palingenesis


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palingenesis

(păl′ĭn-jĕn′ĭ-sĭs)
n. pl. palingene·ses (-sēz′)
1. The doctrine of transmigration of souls; metempsychosis.
2. The supposed repetition by an organism during its embryonic development of the stages in the evolution of its species, as asserted by the discredited biogenetic law.

pal′in·ge·net′ic (-jə-nĕt′ĭk) adj.
pal′in·ge·net′i·cal·ly adv.
The American Heritage® Medical Dictionary Copyright © 2007, 2004 by Houghton Mifflin Company. Published by Houghton Mifflin Company. All rights reserved.

palingenesis

(păl″ĭn-jĕn′ĕ-sĭs) [″ + genesis, generation, birth]
1. Regeneration or restoration of an organism or part of one.
2. Atavism.
Medical Dictionary, © 2009 Farlex and Partners

palingenesis

see HAEKELS LAW OF RECAPITULATION.
Collins Dictionary of Biology, 3rd ed. © W. G. Hale, V. A. Saunders, J. P. Margham 2005
References in periodicals archive ?
In line with Bonnet's vision of evolution, Ballanchian social palingenesis depicts humanity's evolution as the progressive unfurling of a preformed essence.
But if we focus again on Chapter 4 and also on the subsequent Chapter 5, which we have so far omitted in our survey, we can find certain theoretical considerations concerning the nature of life and death that are perfectly consistent with the concept of palingenesis as we have revealed it in our analysis.
to the more learned the following can indeed seem the principal cause of this transformation and an extremely probable one, namely so that under this mystic pretext, our Apuleius, an expert in Pythagorean and Platonic philosophy, might demonstrate the teachings of both masters and introduce in a concealed way under the cover of this frivolous narrative palingenesis and metempsychosis, that is rebirth and transformation....' (7)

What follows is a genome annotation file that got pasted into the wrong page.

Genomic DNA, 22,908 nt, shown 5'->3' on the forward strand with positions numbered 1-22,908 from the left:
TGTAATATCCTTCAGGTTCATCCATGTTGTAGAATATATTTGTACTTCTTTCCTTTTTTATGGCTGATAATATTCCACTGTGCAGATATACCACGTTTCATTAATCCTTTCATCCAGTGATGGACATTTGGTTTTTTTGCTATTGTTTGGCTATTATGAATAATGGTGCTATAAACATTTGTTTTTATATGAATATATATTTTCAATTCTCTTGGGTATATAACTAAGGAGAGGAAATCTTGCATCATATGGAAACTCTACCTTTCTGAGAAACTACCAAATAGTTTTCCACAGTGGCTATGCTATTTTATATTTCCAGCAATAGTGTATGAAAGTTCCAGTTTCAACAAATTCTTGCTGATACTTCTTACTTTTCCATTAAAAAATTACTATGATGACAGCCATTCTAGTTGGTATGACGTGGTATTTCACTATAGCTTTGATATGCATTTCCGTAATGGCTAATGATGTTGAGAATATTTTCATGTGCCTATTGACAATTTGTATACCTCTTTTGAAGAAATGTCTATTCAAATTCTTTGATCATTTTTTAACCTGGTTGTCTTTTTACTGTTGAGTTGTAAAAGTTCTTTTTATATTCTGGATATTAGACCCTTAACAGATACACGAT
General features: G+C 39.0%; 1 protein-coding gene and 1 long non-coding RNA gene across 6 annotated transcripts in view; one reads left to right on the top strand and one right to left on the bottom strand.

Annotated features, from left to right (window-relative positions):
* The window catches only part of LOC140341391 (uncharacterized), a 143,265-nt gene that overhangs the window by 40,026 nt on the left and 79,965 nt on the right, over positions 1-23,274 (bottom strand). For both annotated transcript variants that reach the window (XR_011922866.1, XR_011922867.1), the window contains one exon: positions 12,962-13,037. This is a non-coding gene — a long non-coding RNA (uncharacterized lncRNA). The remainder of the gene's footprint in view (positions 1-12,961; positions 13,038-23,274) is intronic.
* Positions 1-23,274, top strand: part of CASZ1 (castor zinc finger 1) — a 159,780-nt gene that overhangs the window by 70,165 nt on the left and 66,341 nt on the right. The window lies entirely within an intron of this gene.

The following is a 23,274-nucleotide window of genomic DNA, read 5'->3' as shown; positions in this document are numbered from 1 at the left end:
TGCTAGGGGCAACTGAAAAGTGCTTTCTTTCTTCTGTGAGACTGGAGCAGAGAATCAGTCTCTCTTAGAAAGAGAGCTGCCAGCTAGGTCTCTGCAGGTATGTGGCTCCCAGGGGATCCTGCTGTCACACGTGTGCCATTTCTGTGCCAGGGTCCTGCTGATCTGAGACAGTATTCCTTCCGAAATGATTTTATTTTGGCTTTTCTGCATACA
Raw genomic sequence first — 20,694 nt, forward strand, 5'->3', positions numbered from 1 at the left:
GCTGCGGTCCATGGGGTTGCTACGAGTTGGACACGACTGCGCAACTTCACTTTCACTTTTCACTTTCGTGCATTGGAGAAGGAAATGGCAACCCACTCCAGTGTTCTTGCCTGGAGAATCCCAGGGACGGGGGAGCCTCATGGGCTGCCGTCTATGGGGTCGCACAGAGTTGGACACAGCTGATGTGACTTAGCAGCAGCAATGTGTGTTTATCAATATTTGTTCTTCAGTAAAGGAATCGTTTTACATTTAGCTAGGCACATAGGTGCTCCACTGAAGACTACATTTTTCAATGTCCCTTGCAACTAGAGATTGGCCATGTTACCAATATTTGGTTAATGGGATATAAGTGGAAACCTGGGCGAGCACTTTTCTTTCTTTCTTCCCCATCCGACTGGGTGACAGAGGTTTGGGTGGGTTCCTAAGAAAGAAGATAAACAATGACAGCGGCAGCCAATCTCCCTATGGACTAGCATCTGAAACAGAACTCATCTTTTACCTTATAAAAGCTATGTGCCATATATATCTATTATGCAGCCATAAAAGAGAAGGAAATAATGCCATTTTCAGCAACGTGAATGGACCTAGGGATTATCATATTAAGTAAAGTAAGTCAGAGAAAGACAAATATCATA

Herder did entertain the idea of palingenesis, whereby humans originate from earlier more primitive forms of life, as a scientific hypothesis.
Palingenesis (from the Greek term meaning new birth) designates at once a birth and a rebirth and in all its connotations it is the vehicle for renewal after apparent destruction.
It is evident that "the family" is not only integral to a larger process, but is itself continually in process, undergoing palingenesis in a series of successive rebirths and regenerations.
This ancient belief, also known as the transmigration of souls, palingenesis or, more popularly nowadays, reincarnation, is the subject of Lieselotte E.
If this analogy to the soul were pushed, then this would appear to resemble metempsychosis (the transmigration of souls), or at least palingenesis (the continual rebirth of souls), either of which would be a heresy in Christian terms, since souls were supposed to be created ex nihilo.(60)
Beyond what Nazi leaders were doing consciously in organising their vast schemes of public display, they can also be seen as the catalysts and orchestrators of a collective strategy of self-defence and renewal (palingenesis) resorted to by a society which felt itself in danger of extinction, quite literally `running out of time'.
This volume also indicates the pragmatic efficacy of Roman Catholic and Reformed cooperation in social issues, it accurately displays Kuyper's philosophy of education (and founding of the Free University) against the Dutch relief, it explicates Kuyper's emphasis on the difference palingenesis makes for scientific theorizing, and it illustrates the affinity between Kuyper and fin de siecle American evangelicalism--a nexus that is frequently overlooked, minimized, or miscast.